WindowsBox is evil.

Jul 7, 2012 at 9:45 PM

I think that your WindowsBox is a metro UX anti-pattern. I think you should remove it from your library. You dont' want to be encouraging developers to display non-critical information in modal windows.

Coordinator
Jul 9, 2012 at 2:54 PM

Hi Justin,

First, thank you for helping me try to improve our toolkit. Is very gratifying to know that it somehow causes interest.

Yes, WindowsBox is a metro UX anti-pattern. The metro system window message  is also poor (i think).  The namespace  System.Windows.Controls.Primitives.Popup exists for wp7 and is also UX anti-pattern.

I'll be happy when we had better options to display popup messages. Do you have any suggestions to adjust the WindowsBox to the metro pattern?

At the end of the day what really worth it (I think) is: The end user (not developer) is king, he decides :-)

p.s : Sorry for my poor english.

Jul 9, 2012 at 3:36 PM

The popup is there mostly for controls like combobox. You basically have three example usages in your documentation on how to use the windowsbox. I will try to give ideas for how I would accomplish all three of those tasks, but in general I think you should have the content inline rather than as a separate modal dialog.

1. Popup message with text and OK button

In my opinion this should never be done, even in non-metro applications. If your only action is to click "ok" then this information is non-actionable. I would strongly recommend revealing this information to the user in some other fashion. Either just do what the message box is telling them will happen and let them see the result or put the information inline. I realize your examples are contrived but that is still what I would recommend to anyone attempting to use your control for that same reason. Instead of a button that pops up the text just show the text inline, instead of that button.

2. Popup with multiple choices

I strongly believe that prompting a user to confirm or cancel an action before they do it is not good UX. Instead I would recommend immediately applying their actions and making it easy to undo said action. So instead of showing a dialog with ok / cancel, just always do the ok action. Then provide a way to undo that action later.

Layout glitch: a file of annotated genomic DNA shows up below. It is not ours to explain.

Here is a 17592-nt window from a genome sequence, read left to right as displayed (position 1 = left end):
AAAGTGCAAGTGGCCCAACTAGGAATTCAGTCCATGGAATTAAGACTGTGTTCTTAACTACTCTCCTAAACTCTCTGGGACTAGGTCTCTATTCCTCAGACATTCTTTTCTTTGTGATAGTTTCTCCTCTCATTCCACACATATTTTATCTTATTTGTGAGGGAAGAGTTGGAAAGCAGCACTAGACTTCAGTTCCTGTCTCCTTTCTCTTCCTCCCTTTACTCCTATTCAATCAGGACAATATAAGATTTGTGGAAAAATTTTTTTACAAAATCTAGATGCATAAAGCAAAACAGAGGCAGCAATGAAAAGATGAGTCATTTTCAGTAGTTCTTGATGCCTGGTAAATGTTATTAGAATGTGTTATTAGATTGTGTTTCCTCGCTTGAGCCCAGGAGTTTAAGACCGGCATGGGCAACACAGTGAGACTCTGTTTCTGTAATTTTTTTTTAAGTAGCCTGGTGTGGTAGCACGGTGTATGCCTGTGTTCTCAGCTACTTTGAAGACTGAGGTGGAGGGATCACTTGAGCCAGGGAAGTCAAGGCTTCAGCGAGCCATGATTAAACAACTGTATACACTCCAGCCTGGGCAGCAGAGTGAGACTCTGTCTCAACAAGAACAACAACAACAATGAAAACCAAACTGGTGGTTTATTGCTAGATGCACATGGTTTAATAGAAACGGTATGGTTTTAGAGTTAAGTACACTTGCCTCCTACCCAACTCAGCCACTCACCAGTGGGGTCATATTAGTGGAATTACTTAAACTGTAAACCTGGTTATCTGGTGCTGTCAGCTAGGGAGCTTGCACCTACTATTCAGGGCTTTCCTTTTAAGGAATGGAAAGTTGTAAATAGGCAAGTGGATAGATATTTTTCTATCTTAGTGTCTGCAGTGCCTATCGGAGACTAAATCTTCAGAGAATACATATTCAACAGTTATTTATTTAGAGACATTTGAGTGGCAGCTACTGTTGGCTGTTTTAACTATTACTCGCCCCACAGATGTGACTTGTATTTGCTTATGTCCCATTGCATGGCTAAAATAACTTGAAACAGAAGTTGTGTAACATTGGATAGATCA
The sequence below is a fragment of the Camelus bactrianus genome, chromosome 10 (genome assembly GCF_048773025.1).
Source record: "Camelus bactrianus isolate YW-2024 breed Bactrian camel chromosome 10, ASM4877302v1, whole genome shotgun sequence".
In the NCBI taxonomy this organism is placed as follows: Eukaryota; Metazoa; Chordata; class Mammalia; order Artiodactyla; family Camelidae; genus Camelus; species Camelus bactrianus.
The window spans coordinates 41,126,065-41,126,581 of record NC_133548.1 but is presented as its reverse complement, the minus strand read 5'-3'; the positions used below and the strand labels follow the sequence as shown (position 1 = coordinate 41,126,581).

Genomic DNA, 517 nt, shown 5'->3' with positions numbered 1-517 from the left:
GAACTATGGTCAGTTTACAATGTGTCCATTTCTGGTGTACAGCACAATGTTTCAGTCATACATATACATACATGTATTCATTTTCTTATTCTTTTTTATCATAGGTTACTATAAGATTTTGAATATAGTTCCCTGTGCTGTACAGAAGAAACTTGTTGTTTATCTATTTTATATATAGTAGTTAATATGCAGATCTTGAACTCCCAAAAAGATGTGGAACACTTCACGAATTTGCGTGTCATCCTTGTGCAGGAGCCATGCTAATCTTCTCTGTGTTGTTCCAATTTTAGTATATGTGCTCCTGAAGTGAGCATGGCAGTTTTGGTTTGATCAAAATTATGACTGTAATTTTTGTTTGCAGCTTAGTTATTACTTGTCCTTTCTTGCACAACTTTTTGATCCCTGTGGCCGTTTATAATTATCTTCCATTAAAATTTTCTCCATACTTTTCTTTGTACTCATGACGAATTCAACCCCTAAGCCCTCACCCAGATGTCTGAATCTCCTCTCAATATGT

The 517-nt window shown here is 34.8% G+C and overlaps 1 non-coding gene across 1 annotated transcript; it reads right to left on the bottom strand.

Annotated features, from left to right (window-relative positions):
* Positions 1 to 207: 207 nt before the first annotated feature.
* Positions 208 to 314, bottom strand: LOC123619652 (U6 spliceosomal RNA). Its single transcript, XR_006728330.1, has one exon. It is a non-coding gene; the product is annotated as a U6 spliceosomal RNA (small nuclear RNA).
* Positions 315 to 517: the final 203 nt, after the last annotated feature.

3. Popup with input controls

Just put the controls inline instead. In places where you don't have the real-estate for the form inline then you should consider breaking up the screen into multiple horizontal screens. Perhaps one where you see the current settings then swipe to scroll horizontally and enter data. Essentially use the master/details design pattern and navigation to accomplish this same behavior in a more metro acceptable way.

4. Rounded corners

Part of the problem is that the corners are rounded and that it's not full screen. If it was full screen then it would be less bad but then you're basically just doing what navigation already gives you if you do that. 

 

No modal windows please :)

Coordinator
Jul 12, 2012 at 3:15 PM
Edited Jul 12, 2012 at 3:16 PM

Hello Justin,

I agree in part with his remarks.

The native messagebox in my opinion is a modal dialog with button OK, OK / Cancel etc with no  rounded borders and have many native applications (MS) using  dialog with style buttons OK / Cancel.. (Is not good UX Metro  design? The MS app´s not a good  a sample reference UX  ?) 

I understand that the app's should have a greater attention to the UX. While not a reality today i  will trying to meet a proposal (not a rule) to the Metro UX. When i  have something done in this direction will be notify you. 


Always feel free to submit your opinion, this project is open not only in the code :-)


again thank you and forgive me for my english